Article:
5 Movie Heroes Who Caused Their Own Huge Problems
The lives of our big-screen heroes are full of obstacle upon obstacle, but sometimes the biggest obstacle they have to face ... is themselves. No, we're not talking about some poetic inner struggle BS -- we're talking about when coked-up Hollywood writers get lazy and turn the characters' own inexplicably dumb decisions into the bad guy of the movie. Like when ...
Iron Man 3 -- Tony Stark Gives His Home Address to Terrorists, Takes No Precautions Whatsoever
Early in Iron Man 3, Tony Stark gets pissed at the international terrorist known as the Mandarin and calls him out on live TV. Tony says he isn't scared of no tiny-orange-sounding motherfucker, and to prove it, he even gives the Mandarin the address to his house.
A few hours later, Tony is bantering with two of his attractive lady friends when, holy crap, the Mandarin's minions show up in helicopters and blow up his house! Who could have seen that coming?
Everyone, of course. But let's give the guy some credit. Let's assume Tony was just too angry/intoxicated to think straight when he gave his address to a man who can turn people into bombs -- this is still Tony Stark we're talking about. He's got a super-advanced talking house full of technology, he has literally dozens of flying robot bodyguards (that can attack autonomously, as we see later), and he's friends with a Nordic god and Samuel L. Jackson. So what precautions does he take after voluntarily making himself a target for a terrorist organization? He locks his front door. Which, incidentally, is the one thing he said he wouldn't do.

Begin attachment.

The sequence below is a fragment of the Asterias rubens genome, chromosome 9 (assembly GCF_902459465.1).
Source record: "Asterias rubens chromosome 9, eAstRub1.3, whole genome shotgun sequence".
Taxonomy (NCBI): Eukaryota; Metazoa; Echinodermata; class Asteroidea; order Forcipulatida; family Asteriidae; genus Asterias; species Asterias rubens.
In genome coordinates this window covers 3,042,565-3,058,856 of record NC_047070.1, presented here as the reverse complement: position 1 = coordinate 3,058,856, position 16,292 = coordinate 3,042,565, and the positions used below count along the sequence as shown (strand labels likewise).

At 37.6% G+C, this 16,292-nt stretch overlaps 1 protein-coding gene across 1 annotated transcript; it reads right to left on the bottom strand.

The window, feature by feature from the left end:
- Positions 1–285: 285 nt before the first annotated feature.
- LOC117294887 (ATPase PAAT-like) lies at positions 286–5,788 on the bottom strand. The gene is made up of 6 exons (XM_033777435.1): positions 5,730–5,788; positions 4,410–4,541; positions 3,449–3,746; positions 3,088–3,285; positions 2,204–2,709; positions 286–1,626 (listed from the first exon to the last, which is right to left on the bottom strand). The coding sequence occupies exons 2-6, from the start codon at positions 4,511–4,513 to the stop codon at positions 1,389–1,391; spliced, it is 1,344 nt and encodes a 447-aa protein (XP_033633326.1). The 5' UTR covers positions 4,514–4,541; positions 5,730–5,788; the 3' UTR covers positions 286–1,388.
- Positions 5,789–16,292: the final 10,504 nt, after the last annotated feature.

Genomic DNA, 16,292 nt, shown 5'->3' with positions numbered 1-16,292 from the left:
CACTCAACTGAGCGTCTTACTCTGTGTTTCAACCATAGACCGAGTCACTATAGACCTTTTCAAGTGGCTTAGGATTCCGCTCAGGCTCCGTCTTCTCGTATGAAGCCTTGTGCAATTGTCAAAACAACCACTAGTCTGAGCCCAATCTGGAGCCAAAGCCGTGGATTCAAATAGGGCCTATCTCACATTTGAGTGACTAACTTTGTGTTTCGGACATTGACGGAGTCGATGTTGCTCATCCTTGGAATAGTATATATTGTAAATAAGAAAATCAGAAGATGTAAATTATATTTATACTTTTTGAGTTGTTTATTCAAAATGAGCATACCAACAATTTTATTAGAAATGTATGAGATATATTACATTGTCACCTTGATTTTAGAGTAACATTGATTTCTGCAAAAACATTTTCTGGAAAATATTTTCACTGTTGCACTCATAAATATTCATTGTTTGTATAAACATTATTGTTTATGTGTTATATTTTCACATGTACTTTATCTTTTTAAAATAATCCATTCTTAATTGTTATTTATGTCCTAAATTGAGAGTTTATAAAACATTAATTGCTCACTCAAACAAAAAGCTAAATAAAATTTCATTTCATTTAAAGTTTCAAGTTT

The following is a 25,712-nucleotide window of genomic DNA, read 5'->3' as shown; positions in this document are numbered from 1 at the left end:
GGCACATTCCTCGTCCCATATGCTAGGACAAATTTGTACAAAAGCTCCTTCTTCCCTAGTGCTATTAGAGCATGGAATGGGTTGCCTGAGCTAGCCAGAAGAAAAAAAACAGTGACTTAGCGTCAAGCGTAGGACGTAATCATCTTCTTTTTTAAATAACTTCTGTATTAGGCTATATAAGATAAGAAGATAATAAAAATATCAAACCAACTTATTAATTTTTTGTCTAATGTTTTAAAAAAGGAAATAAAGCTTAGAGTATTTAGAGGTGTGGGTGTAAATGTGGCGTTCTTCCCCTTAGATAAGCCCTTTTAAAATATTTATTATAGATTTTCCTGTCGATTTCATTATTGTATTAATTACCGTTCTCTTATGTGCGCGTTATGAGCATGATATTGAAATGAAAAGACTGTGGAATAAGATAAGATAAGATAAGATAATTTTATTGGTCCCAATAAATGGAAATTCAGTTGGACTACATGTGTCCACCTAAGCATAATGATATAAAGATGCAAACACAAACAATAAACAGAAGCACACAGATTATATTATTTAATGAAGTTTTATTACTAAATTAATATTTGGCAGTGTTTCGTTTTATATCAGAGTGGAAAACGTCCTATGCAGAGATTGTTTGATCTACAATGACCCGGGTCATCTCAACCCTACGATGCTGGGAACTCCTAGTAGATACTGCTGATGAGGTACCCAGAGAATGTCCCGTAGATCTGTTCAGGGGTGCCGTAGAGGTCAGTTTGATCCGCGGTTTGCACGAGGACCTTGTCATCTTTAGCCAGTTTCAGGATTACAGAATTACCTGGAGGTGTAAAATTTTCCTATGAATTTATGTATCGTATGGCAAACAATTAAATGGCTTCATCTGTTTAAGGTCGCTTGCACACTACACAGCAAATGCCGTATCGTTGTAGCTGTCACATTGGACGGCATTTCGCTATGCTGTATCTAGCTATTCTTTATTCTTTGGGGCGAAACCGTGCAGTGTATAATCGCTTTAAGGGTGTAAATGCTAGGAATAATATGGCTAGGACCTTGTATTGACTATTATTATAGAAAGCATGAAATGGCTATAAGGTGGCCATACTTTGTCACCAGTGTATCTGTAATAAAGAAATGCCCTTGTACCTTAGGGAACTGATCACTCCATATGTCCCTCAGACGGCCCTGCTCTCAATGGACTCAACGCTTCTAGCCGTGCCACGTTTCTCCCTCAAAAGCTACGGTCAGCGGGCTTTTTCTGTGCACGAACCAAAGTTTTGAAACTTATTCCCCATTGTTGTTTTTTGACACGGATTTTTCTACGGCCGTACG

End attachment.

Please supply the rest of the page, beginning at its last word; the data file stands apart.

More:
As a result, a missile blows up in Tony's face and nearly kills his girlfriend, Pepper, which frankly is like the least that could have happened in this situation. If those new Iron Man armors didn't respond to Kinect commands, allowing Tony to put one on Pepper by moving his hands in midair, she would have ended up as a cute splatter on a wall.
But maybe Tony was setting up the defenses when the attack happened? Nope: He was getting ready to depart for Tennessee ... thus leaving Pepper completely alone and unprotected in a house that's bound to blow up sooner or later. So this is less a case of "conflicted protagonist with a death wish" and more a case of "protagonist who really, really wants his girlfriend dead, for some reason."
Avoiding the attack would have been as easy as telling his suits to hover around the house looking out for threats, which, again, is a thing he can totally do as of this movie. Or, at the very least, he could have given the Mandarin the address to his other place, the one that Hulk now lives in, and if some terrorists end up getting humped by a giant green wang until their bones disintegrate, so be it.
The Amazing Spider-Man -- Spidey Writes His Real Name on His Camera, Leaves It With a Villain